Relearn to Trust Instincts | Brian MacKenzie

Issue #18


It’s no secret that how we live today drastically differs from how our ancestors did. Our inventions and technologies have enabled us to do so much more with less effort. But has this come at a cost? Are our instinctual reactions no longer reliable or trustworthy? 

Our instincts are hard-wired into us for survival purposes. They are usually internal alarm systems warning us of danger or telling us when to rest or stop doing something. Metabolism and our physiology evolved our minds to listen to the underpinnings of our senses. Unfortunately, due to the convenience of technology, we have dulled our senses and lost touch with their natural, instinctual responses. For example, when artificial light was invented, it allowed people to stay awake longer than they should’ve been able to in a natural environment. As a result, people now sleep less than they used to and work more because they don’t naturally feel tired when they should be resting their bodies.

The same holds with physical activity; since machines do most of the work for us these days, our bodies aren’t moving as much as they used to. We rely on the convenience of technology and comfort over physical activity, leading us further away from understanding our instincts and needs for rest and movement. To get back in touch with ourselves and our intuition, we must learn to practice in terms of training and how our minds interact with our bodies. Having a breath practice teaches us how to slow down by learning how to respond rather than react in moments of stress or distraction, knowing when it’s time for rest or when it’s time for action – all based on what our body is telling us rather than what is convenient for the mind at any given moment.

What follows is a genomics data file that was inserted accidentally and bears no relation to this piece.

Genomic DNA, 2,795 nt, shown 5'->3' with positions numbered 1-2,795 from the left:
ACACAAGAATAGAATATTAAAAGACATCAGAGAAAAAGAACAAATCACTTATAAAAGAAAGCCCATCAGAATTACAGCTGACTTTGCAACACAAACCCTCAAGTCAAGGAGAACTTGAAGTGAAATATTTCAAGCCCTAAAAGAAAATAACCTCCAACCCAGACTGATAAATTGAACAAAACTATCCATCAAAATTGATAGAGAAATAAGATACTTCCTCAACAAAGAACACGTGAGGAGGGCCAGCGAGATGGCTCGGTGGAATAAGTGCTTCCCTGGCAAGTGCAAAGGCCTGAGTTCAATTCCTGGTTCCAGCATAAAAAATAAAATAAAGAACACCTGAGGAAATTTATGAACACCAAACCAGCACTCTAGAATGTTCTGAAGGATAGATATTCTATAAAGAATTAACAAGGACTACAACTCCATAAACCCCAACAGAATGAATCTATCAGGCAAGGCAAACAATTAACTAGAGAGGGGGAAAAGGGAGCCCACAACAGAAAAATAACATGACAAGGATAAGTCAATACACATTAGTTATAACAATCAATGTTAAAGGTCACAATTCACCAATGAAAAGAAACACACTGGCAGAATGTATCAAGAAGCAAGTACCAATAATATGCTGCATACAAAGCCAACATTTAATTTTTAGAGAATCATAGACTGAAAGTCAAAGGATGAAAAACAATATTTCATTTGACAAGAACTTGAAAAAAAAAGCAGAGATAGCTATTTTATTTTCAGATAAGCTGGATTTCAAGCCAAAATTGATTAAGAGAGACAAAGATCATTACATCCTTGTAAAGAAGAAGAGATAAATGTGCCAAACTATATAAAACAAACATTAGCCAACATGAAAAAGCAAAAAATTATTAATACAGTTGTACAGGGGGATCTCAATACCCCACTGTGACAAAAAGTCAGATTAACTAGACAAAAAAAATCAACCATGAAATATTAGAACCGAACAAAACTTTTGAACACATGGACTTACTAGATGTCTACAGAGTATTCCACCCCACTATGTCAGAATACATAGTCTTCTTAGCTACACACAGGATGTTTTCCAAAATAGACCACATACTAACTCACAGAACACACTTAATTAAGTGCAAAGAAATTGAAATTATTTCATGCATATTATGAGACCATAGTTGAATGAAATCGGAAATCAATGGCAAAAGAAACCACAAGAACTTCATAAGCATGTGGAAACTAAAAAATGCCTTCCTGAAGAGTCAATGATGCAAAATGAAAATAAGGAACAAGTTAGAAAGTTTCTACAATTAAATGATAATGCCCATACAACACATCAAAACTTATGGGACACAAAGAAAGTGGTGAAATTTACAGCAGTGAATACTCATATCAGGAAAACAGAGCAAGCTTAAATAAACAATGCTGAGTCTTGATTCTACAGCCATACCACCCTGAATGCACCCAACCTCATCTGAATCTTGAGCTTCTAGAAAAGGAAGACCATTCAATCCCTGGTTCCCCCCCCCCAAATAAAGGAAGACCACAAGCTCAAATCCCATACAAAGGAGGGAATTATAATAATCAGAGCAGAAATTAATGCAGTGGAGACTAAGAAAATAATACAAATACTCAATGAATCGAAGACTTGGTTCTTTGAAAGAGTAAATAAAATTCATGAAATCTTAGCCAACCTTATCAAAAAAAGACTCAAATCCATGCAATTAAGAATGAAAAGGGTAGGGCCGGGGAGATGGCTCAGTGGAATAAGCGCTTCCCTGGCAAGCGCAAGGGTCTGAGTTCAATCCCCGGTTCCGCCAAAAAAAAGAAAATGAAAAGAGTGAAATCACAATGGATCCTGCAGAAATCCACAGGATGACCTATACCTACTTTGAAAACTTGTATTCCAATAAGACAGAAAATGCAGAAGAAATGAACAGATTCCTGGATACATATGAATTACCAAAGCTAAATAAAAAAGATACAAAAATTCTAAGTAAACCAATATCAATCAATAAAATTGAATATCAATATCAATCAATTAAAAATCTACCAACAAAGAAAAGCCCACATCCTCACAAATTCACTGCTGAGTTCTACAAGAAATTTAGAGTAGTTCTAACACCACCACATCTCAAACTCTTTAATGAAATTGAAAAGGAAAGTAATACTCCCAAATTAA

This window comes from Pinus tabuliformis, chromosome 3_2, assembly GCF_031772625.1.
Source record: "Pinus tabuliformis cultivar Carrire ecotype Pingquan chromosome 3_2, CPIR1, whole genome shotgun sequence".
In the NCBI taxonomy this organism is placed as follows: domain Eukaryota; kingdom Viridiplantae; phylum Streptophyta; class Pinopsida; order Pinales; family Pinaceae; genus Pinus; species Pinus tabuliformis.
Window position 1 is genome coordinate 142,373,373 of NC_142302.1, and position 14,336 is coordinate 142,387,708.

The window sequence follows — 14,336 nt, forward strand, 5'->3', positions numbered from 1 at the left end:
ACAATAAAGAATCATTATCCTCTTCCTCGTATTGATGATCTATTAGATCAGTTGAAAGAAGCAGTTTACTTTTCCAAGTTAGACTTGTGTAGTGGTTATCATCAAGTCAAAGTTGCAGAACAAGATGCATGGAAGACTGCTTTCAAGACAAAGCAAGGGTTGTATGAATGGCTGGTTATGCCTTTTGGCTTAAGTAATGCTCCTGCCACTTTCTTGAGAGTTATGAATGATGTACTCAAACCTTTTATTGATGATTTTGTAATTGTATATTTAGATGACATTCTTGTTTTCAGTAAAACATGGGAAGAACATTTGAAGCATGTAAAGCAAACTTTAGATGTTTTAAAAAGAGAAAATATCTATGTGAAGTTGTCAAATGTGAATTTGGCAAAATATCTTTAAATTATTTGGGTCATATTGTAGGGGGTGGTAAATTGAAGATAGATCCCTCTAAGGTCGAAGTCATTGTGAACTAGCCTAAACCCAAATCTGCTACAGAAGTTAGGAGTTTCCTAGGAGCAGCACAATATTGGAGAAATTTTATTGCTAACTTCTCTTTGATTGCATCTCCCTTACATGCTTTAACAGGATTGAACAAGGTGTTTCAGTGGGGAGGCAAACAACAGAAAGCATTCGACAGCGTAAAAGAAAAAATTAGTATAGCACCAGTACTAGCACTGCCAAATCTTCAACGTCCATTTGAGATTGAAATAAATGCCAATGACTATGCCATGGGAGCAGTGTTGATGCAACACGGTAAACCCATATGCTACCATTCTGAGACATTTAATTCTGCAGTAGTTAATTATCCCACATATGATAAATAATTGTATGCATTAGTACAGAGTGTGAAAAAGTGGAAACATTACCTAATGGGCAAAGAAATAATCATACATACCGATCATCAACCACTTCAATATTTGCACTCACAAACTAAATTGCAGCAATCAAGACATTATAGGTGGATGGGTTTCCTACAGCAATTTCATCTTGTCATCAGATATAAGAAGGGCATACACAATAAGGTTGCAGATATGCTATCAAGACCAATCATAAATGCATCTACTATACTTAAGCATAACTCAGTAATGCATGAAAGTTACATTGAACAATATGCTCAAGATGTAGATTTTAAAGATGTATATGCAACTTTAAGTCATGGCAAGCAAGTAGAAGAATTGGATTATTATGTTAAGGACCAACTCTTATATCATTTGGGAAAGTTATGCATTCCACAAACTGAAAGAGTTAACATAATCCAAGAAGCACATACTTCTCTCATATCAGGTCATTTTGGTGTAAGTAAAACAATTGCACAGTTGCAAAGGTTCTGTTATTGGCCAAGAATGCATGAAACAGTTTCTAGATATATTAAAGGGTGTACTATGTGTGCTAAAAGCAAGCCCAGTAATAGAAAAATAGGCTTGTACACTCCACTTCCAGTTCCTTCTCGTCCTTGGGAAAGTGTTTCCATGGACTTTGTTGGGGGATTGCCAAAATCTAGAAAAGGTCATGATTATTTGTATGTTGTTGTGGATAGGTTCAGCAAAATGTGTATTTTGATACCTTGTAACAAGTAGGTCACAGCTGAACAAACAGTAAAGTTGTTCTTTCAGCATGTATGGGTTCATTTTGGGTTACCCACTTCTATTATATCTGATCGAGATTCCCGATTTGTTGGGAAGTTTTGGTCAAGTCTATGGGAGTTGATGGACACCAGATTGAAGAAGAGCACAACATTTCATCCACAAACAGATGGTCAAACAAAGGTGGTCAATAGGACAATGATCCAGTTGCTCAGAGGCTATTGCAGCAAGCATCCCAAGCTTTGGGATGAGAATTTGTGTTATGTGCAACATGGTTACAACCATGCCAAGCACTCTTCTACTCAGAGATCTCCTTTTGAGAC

Breathing is fundamental to everything we do – breathwork helps to quieten the mind so that we can listen more intently to our body’s signals without being swayed by our illusive reactions and distractions around us. In addition, taking slower, controlled breaths can help ground you in the present moment so that you can make conscious decisions based on what your body needs rather than what your mind wants at that particular moment.

Humans have been disconnected from our essential instinctual reactions due to the convenience and comfort of technological advancements over many years. We have reverse anthropomorphized ourselves to the idea that we operate similarly to computers and aren’t efficient enough or lack something due to our inability to function like them. There is nothing wrong with us; the only mistakes we make are those we repeat towards this dogma. This has become systemic through our continued frustration towards entitlement and getting what we want now. “I deserve this. I’m in a rush; get out of my way. I’m busy.”… We are a predictive biological multicellular organism that science will never replicate. Because of this, we continue to be persuaded that technology can do it for us. We are far more than how we’ve behaved towards ourselves; no protocol or amount of research can be done to walk us through the pain we seem to be in.

To bring ourselves back into alignment with ourselves again, we must take charge through practice and learning how to respond rather than react in moments of stress or distraction while listening intently to what our body is communicating instead of giving into illusive reactions driven by illusive poetic stories from the mind. Then, with consistent practice, we can start trusting ourselves again and recognizing patterns associated with certain behaviors, leading us back toward trusting our instincts again!

The moral of all this is to trust nobody who is reactive, even yourself!


brian mackenzie

Brian Mackenzie is an innovator in human performance on stress adaptation and a pioneer in the development and application of custom protocols to optimize human health and performance. His clients and work have included: Ari Emanuel, William Morris Endeavor, Sheppard Mullin, Deloitte, Google, Tim Ferriss, U.S. Military (Navy, Army, Marines), Canadian Military (CANSOF), San Quentin State Prison, The UFC Performance Institute, Altis, Jon “Bones” Jones, Laird Hamilton, Tia Clair Toomey (3X CrossFit Games Champion), Rich Froning Jr. (4X CrossFit Games Champion) and many others.


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